Guidelines for Being a Positive Player-Parent
from Volleyball USA, Winter 2000
- Cheer your player on, be supportive of him/her, console him/her,
but do it without judging him/her, the coach, officials or
- Many things will aggravate you that do not even faze your
player. Do not make something into an issue if it is not an
- Encourage your child to seek his/her own answers. Coaches
respect players who come to them and privately question their
playing time or role; it immediately indicates they want more.
- Understand the rules of the game and the coaches philosophy.
Substituting in volleyball has consequences.
- Do your physical part as a parent. Get your child to
practice on time and pick them up promptly. Demonstrating
responsibility and commitment can be incredibly effective.
- Positions and talent sometimes do not match up. Coaches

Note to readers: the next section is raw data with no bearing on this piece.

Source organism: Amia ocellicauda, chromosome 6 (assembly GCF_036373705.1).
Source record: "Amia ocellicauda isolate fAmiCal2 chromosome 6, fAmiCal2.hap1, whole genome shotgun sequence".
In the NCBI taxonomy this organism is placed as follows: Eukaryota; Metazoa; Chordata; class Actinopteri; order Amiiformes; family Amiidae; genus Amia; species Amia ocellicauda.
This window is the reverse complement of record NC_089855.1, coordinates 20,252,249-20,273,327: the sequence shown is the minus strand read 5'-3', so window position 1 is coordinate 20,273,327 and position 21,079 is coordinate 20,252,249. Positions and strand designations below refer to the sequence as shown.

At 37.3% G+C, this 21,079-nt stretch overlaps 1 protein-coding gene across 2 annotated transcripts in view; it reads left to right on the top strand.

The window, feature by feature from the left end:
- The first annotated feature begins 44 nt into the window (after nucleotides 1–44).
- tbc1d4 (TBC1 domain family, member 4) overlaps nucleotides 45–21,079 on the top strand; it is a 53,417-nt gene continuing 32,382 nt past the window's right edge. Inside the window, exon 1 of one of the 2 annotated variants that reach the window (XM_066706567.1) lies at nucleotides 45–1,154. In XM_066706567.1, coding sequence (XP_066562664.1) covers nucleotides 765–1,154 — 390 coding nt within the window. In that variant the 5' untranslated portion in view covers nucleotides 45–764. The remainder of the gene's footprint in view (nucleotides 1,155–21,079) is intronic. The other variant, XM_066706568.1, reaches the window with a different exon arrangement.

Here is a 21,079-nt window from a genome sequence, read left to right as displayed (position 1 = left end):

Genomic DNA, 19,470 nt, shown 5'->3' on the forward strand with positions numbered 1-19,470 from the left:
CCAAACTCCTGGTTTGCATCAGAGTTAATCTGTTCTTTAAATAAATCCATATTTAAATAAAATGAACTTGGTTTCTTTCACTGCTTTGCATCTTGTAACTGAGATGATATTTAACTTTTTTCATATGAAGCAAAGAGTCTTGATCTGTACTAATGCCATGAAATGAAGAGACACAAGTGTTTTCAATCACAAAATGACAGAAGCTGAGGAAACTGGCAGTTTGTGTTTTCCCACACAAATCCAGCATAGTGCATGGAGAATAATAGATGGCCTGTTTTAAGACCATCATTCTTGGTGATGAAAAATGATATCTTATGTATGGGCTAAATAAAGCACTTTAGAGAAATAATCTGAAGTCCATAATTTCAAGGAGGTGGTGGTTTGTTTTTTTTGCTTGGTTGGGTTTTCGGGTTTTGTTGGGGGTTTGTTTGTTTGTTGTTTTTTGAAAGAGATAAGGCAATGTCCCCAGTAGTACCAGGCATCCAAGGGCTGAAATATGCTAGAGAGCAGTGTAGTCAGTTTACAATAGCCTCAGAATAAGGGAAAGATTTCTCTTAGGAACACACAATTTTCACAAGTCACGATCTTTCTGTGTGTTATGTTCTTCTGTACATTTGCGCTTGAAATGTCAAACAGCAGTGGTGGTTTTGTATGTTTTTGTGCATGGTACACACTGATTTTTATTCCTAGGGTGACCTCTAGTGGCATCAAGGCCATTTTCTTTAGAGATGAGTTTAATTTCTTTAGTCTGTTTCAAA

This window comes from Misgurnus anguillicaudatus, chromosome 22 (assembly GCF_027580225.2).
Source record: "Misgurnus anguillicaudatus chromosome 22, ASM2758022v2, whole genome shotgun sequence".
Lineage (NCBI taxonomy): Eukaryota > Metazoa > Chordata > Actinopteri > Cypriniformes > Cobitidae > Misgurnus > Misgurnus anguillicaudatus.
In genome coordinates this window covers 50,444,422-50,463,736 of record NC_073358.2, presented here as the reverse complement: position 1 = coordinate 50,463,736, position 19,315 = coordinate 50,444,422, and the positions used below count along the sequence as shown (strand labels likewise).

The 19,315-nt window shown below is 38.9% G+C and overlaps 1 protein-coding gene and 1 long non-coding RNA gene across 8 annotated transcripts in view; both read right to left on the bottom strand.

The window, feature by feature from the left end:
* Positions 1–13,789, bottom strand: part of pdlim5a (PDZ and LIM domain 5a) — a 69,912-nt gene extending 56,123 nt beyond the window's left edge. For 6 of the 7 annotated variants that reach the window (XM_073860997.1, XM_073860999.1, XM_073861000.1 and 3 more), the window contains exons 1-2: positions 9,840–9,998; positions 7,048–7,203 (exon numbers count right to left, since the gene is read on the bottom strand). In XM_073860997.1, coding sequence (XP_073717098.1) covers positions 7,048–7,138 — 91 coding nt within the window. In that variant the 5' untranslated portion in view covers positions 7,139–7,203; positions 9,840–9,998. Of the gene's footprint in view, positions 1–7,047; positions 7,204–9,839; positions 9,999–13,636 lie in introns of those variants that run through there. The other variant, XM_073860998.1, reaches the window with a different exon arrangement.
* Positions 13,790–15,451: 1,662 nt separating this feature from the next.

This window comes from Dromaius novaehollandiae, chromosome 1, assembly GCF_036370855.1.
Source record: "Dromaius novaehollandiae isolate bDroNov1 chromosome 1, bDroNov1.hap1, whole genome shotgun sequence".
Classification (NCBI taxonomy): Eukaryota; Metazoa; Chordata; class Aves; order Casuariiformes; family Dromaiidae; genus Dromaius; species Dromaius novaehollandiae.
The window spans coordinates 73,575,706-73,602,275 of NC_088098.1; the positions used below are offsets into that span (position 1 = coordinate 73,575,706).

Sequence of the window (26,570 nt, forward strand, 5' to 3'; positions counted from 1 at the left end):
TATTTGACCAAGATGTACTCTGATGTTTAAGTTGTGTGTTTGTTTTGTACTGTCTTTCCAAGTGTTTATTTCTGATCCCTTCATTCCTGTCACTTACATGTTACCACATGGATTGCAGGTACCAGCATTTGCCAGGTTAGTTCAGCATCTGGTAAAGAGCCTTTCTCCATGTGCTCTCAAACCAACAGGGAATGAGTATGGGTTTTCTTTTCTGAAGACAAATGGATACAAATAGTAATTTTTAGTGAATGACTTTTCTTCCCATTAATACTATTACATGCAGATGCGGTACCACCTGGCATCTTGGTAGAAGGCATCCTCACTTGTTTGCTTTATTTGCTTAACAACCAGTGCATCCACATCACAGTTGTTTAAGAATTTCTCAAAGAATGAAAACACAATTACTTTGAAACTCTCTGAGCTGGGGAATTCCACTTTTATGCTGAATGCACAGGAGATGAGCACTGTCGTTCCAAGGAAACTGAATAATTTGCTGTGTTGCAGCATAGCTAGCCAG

attempt to do what's best for the team, putting the best physical
mix and best "chemistry" on the floor. That may mean
that sometimes your son or daughter may be playing "out of
position" in an attempt to strengthen the team. A positive spin
by you can go a long way in helping your child adjust to a new
role. Stay positive, and maybe your child will flourish.
- If you have real concerns, and your player has attempted
unsuccessfully to work things out with the coach on his/her own,
schedule a meeting with the coach and have your child attend with
you (you may not be hearing the whole story - a common
occurrence). If you are trying to resolve a problem, help your
player by being a role model in the problem solving procedure.
- Never approach a coach with complaints after a tough game.
Wait and schedule a visit after everyone cools off. Most
coaches are highly competitive, and just like players, do not like
being confronted after tough games.
- Please think before criticizing anyone connected with your
player's club or team. Criticism is contagious and often
hurtful. The damage could be irreversible.
- Visibly show that you enjoy watching your child perform; this will
make him/her feel better about individual participation, no matter
what the role is.